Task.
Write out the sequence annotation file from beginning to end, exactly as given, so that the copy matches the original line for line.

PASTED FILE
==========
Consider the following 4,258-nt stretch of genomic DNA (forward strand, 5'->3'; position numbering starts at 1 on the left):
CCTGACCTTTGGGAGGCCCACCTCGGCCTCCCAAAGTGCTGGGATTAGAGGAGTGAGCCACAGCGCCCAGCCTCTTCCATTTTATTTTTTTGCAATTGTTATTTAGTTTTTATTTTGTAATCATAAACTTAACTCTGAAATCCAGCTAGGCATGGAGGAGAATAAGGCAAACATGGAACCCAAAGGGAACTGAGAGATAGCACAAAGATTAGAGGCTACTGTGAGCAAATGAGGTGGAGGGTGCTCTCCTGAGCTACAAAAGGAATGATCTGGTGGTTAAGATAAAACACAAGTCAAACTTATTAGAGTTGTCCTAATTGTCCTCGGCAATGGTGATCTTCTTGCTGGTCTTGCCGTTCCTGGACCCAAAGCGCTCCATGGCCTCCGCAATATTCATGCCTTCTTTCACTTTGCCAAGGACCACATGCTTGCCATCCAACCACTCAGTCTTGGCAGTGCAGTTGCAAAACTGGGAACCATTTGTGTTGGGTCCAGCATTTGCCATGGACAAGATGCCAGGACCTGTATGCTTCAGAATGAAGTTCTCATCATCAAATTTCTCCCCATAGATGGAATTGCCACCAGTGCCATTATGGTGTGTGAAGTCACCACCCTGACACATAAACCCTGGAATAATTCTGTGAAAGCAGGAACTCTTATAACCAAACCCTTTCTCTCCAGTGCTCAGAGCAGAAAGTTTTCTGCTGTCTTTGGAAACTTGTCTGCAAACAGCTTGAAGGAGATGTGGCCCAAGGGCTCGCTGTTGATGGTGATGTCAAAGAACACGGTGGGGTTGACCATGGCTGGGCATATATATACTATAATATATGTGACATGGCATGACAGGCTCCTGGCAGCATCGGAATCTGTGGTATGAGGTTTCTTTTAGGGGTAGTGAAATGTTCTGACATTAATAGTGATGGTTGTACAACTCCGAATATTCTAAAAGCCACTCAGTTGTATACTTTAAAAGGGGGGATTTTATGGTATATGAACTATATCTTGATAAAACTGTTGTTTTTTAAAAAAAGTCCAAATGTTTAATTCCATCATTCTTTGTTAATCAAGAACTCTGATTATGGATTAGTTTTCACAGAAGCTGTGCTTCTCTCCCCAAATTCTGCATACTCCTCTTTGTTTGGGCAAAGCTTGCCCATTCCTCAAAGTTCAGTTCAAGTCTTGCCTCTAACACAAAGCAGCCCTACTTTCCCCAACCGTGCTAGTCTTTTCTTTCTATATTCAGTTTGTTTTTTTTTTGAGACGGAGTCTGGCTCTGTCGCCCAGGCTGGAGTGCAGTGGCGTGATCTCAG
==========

Consider the following 4,258-nt stretch of genomic DNA (forward strand, 5'->3'; position numbering starts at 1 on the left):
CCTGACCTTTGGGAGGCCCACCTCGGCCTCCCAAAGTGCTGGGATTAGAGGAGTGAGCCACAGCGCCCAGCCTCTTCCATTTTATTTTTTTGCAATTGTTATTTAGTTTTTATTTTGTAATCATAAACTTAACTCTGAAATCCAGCTAGGCATGGAGGAGAATAAGGCAAACATGGAACCCAAAGGGAACTGAGAGATAGCACAAAGATTAGAGGCTACTGTGAGCAAATGAGGTGGAGGGTGCTCTCCTGAGCTACAAAAGGAATGATCTGGTGGTTAAGATAAAACACAAGTCAAACTTATTAGAGTTGTCCTAATTGTCCTCGGCAATGGTGATCTTCTTGCTGGTCTTGCCGTTCCTGGACCCAAAGCGCTCCATGGCCTCCGCAATATTCATGCCTTCTTTCACTTTGCCAAGGACCACATGCTTGCCATCCAACCACTCAGTCTTGGCAGTGCAGTTGCAAAACTGGGAACCATTTGTGTTGGGTCCAGCATTTGCCATGGACAAGATGCCAGGACCTGTATGCTTCAGAATGAAGTTCTCATCATCAAATTTCTCCCCATAGATGGAATTGCCACCAGTGCCATTATGGTGTGTGAAGTCACCACCCTGACACATAAACCCTGGAATAATTCTGTGAAAGCAGGAACTCTTATAACCAAACCCTTTCTCTCCAGTGCTCAGAGCAGAAAGTTTTCTGCTGTCTTTGGAAACTTGTCTGCAAACAGCTTGAAGGAGATGTGGCCCAAGGGCTCGCTGTTGATGGTGATGTCAAAGAACACGGTGGGGTTGACCATGGCTGGGCATATATATACTATAATATATGTGACATGGCATGACAGGCTCCTGGCAGCATCGGAATCTGTGGTATGAGGTTTCTTTTAGGGGTAGTGAAATGTTCTGACATTAATAGTGATGGTTGTACAACTCCGAATATTCTAAAAGCCACTCAGTTGTATACTTTAAAAGGGGGGATTTTATGGTATATGAACTATATCTTGATAAAACTGTTGTTTTTTAAAAAAAGTCCAAATGTTTAATTCCATCATTCTTTGTTAATCAAGAACTCTGATTATGGATTAGTTTTCACAGAAGCTGTGCTTCTCTCCCCAAATTCTGCATACTCCTCTTTGTTTGGGCAAAGCTTGCCCATTCCTCAAAGTTCAGTTCAAGTCTTGCCTCTAACACAAAGCAGCCCTACTTTCCCCAACCGTGCTAGTCTTTTCTTTCTATATTCAGTTTGTTTTTTTTTTGAGACGGAGTCTGGCTCTGTCGCCCAGGCTGGAGTGCAGTGGCGTGATCTCAG